• Chemistry: CaMoO4, Calcium Molybdenate
  • Class: Sulfates
  • Subclass: Molybdenates
  • Uses: As a minor ore of molybdenum (an important industrial metal) and as mineral specimens.
  • Specimens

Powellite is one of only a handful of relatively common molybdenum minerals. Other molybdenum minerals include wulfenite, molybdenite, ferrimolybdite, molybdite and sidwellite. Powellite is named for the American geologist, Major John Wesley Powell, a former director of the U. S. Geological Survey. Most of powellite's occurrences are the result of hydrothermal reactions with the primary sulfide mineral molybdenite, with a formula of MoS2. Powellite in fact, forms pseudomorphs after molybdenite. A pseudomorph is an atom by atom replacement of one mineral's chemistry for another; all the while the crystal retains the outward shape of the original mineral (pseudomorph means "false shape"). These pseudomorphs will have the shape of molybdenite crystals, but are actually made of powellite. Powellite also is known to form as a primary mineral in quartz veins.

Powellite forms an incomplete series with the mineral scheelite, CaWO4. Scheelite differs from powellite by the substitution of the molybdenum in powellite by the tungsten (W) in scheelite. Some tungsten is usually found in powellite and thus sometimes the formula of powellite is written as Ca(Mo, W)O4 to reflect this substitution. Scheelite is a popular fluorescent mineral as it typically glows a bright bluish white. Powellite is less well known for its fluorescence, but some specimens can display a delightful golden yellow under ultraviolet light. Crystals of powellite resemble the much more common but heavier crystals of scheelite, fortunately the difference in fluorescence is a key to distinguishing them. Powellite, scheelite and the silicate mineral scapolite all belong to an exclusive symmetry class called the Tetragonal Dipyramidal Class with a symmetry of 4/m.


  • Color is yellow, brown, gray, blue, white or black.
  • Luster is adamantine to greasy.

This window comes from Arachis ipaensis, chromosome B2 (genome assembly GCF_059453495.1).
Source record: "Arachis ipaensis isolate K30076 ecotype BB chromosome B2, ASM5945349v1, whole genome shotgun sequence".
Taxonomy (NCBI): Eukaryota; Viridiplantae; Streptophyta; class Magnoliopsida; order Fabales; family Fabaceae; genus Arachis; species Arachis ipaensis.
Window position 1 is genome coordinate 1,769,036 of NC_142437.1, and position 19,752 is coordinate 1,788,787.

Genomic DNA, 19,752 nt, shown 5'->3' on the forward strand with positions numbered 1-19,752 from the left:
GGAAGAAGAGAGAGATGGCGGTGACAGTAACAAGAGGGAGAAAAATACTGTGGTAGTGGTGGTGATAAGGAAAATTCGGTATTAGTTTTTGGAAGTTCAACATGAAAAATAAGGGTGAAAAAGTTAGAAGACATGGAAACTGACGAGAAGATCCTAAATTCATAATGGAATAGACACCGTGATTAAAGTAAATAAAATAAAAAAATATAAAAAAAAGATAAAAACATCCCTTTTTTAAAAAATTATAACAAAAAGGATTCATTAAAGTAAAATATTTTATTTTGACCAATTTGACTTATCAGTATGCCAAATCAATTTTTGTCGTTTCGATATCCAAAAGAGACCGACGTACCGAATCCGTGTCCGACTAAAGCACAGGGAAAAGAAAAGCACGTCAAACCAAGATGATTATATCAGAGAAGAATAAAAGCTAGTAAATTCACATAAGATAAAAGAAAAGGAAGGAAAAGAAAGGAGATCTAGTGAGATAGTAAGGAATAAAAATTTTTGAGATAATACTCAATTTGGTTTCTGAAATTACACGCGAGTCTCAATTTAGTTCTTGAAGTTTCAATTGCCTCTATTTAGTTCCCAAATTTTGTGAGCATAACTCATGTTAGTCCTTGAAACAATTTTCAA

• Transparency: Crystals are translucent to transparent.
  • Crystal System is tetragonal; 4/m
  • Crystal Habits include small four sided pyramidal crystals (pseudo-octahedral) and thin plates. Commonly as crusts or films around altered molybdenite and as pseudomorphs after molybdenite.
  • Cleavage is distinct in four directions (bipyramidal).
  • Fracture is uneven.
  • Hardness is 3.5 - 4.
  • Specific Gravity is approximately 4.2 - 4.3 (heavy for nonmetallic minerals).
  • Streak is white.
  • Other Characteristics: Fluorescent golden yellow.
  • Associated Minerals are quartz, zeolites, molybdenite and lindgrenite.
  • Notable Occurrences include the Peacock Lode, Seven Devils district, Idaho (the type locality); Keewenaw Peninsula, Michigan; Tungsten, Nevada; Superior, Arizona and Randsberg, California, USA; Nasik, India; Turkey; Russia; Scotland; Clayton Quarry, Panama Canal Zone, Panama and Morocco.
  • Best Field Indicators are crystal habit, color, fluorescence, association with molybdenite and cleavage.
POWELLITE specimens:
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POWELLITE specimen pow-1
$ 69.00
Dims:2.1x1.6x1.2" (5.3x4.1x3.0 cm)
Wt: 2.2oz. (63g)
Nasik, Maharashtra st., India
This wonderful little specimen consists of a double terminated crystal of powellite resting upon a mass of intergrown powellite and natrolite crystals. Some of the needles of natrolite grow up through the powellite crystal and extend 1.0" (2.5cm) above it. This specimen fluoresces brilliant yellow under both short and long wave ultraviolet light. There is no visible damage to this specimen; it is affixed to a clear acrylic base with sticky-tack.
no photo
pow-1 ($ 69.00)
Nasik, Maharashtra st., India
POWELLITE specimen pow-2
$ 30.00
Dims: 0.76x0.64x0.45" (1.93x1.63x1.14cm)
Wt: 30.5ct (6.10g)
Nasik, India
This powellite specimen is an incomplete crystal, showing only two good crystal faces, one side that looks like a cleavage plane, and the remaining surfaces, while not looking like damage, they are not flat crystal faces but rather have an irregular surface where the growth pattern was likely interrupted by something in the way. This specimen glows a pretty yellow color under shortwave ultraviolet. The powellite is transparent, but has so many internal fractures as to appear only translucent.
no photo
pow-2 ($ 30.00)
Nasik, India
POWELLITE specimen pow-3
$ 75.00
Dims: 1.51x0.98x0.83" (3.83x2.48x2.12cm)
Wt: 0.89oz (25.1g)
Nasik, India
This is a good specimen of powellite. The crystal is incomplete, showing only three faces. The remaining surfaces appear to be growth patterns or possibly contact imprints, except for an area of damage on the bottom. There is a very nice (unfortunately incomplete) arrowhead face on one side, which suggests that the complete crystal would have had a similar shape. The crystal faces show distinct striations. The powellite is transparent and pale yellow, with many internal fractures. And of course this powellite fluoresces a bright yellow under UV (very bright with long wave).
no photo
pow-3 ($ 75.00)
Nasik, India
POWELLITE specimen pow-4
$ 40.00
Dims: 0.80x0.65x0.40" (2.02x1.64x1.01cm)
Wt: 0.25oz (7.0g)
Nasik, India
This specimen of powellite is transparent and nearly colorless, with the merest hint of yellow for a color. Only two surfaces are original crystal faces, and these show relatively deep striations and a vitreous luster. All other surfaces look like fracture. The interior is also cloudy due to internal fractures. This specimen fluoresces a brilliant yellow under both LW and SW UV (but brighter under LW).
no photo
pow-4 ($ 40.00)
Nasik, India


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